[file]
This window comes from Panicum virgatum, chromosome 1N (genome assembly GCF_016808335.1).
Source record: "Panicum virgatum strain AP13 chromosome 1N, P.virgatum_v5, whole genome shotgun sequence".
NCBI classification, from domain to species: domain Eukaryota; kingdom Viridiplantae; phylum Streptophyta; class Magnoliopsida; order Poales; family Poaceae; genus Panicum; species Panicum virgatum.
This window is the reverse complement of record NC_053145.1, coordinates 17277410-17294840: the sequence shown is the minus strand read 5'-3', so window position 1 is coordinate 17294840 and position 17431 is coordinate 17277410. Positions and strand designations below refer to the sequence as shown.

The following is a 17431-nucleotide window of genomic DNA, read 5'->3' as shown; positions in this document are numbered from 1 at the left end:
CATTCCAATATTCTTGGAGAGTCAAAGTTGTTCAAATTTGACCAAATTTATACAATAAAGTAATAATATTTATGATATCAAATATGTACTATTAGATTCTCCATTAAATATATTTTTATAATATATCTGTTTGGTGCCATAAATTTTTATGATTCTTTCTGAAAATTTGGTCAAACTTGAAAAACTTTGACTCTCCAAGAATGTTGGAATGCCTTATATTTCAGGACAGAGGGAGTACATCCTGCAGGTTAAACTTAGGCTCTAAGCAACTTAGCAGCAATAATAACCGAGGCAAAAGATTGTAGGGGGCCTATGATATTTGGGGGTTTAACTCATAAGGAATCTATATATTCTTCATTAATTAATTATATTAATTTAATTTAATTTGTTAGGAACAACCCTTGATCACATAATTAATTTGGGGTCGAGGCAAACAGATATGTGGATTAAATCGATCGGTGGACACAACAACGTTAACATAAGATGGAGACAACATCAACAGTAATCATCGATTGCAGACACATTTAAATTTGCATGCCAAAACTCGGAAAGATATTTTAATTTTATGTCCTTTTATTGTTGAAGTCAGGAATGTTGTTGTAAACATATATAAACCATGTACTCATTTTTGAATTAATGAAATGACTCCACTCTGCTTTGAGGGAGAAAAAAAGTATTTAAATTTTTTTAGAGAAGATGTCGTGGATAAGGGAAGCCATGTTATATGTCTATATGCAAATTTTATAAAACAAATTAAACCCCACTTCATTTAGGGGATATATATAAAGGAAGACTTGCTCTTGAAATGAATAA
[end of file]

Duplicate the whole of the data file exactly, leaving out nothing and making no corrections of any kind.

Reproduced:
This window comes from Panicum virgatum, chromosome 1N (genome assembly GCF_016808335.1).
Source record: "Panicum virgatum strain AP13 chromosome 1N, P.virgatum_v5, whole genome shotgun sequence".
NCBI classification, from domain to species: domain Eukaryota; kingdom Viridiplantae; phylum Streptophyta; class Magnoliopsida; order Poales; family Poaceae; genus Panicum; species Panicum virgatum.
This window is the reverse complement of record NC_053145.1, coordinates 17277410-17294840: the sequence shown is the minus strand read 5'-3', so window position 1 is coordinate 17294840 and position 17431 is coordinate 17277410. Positions and strand designations below refer to the sequence as shown.

The following is a 17431-nucleotide window of genomic DNA, read 5'->3' as shown; positions in this document are numbered from 1 at the left end:
CATTCCAATATTCTTGGAGAGTCAAAGTTGTTCAAATTTGACCAAATTTATACAATAAAGTAATAATATTTATGATATCAAATATGTACTATTAGATTCTCCATTAAATATATTTTTATAATATATCTGTTTGGTGCCATAAATTTTTATGATTCTTTCTGAAAATTTGGTCAAACTTGAAAAACTTTGACTCTCCAAGAATGTTGGAATGCCTTATATTTCAGGACAGAGGGAGTACATCCTGCAGGTTAAACTTAGGCTCTAAGCAACTTAGCAGCAATAATAACCGAGGCAAAAGATTGTAGGGGGCCTATGATATTTGGGGGTTTAACTCATAAGGAATCTATATATTCTTCATTAATTAATTATATTAATTTAATTTAATTTGTTAGGAACAACCCTTGATCACATAATTAATTTGGGGTCGAGGCAAACAGATATGTGGATTAAATCGATCGGTGGACACAACAACGTTAACATAAGATGGAGACAACATCAACAGTAATCATCGATTGCAGACACATTTAAATTTGCATGCCAAAACTCGGAAAGATATTTTAATTTTATGTCCTTTTATTGTTGAAGTCAGGAATGTTGTTGTAAACATATATAAACCATGTACTCATTTTTGAATTAATGAAATGACTCCACTCTGCTTTGAGGGAGAAAAAAAGTATTTAAATTTTTTTAGAGAAGATGTCGTGGATAAGGGAAGCCATGTTATATGTCTATATGCAAATTTTATAAAACAAATTAAACCCCACTTCATTTAGGGGATATATATAAAGGAAGACTTGCTCTTGAAATGAATAA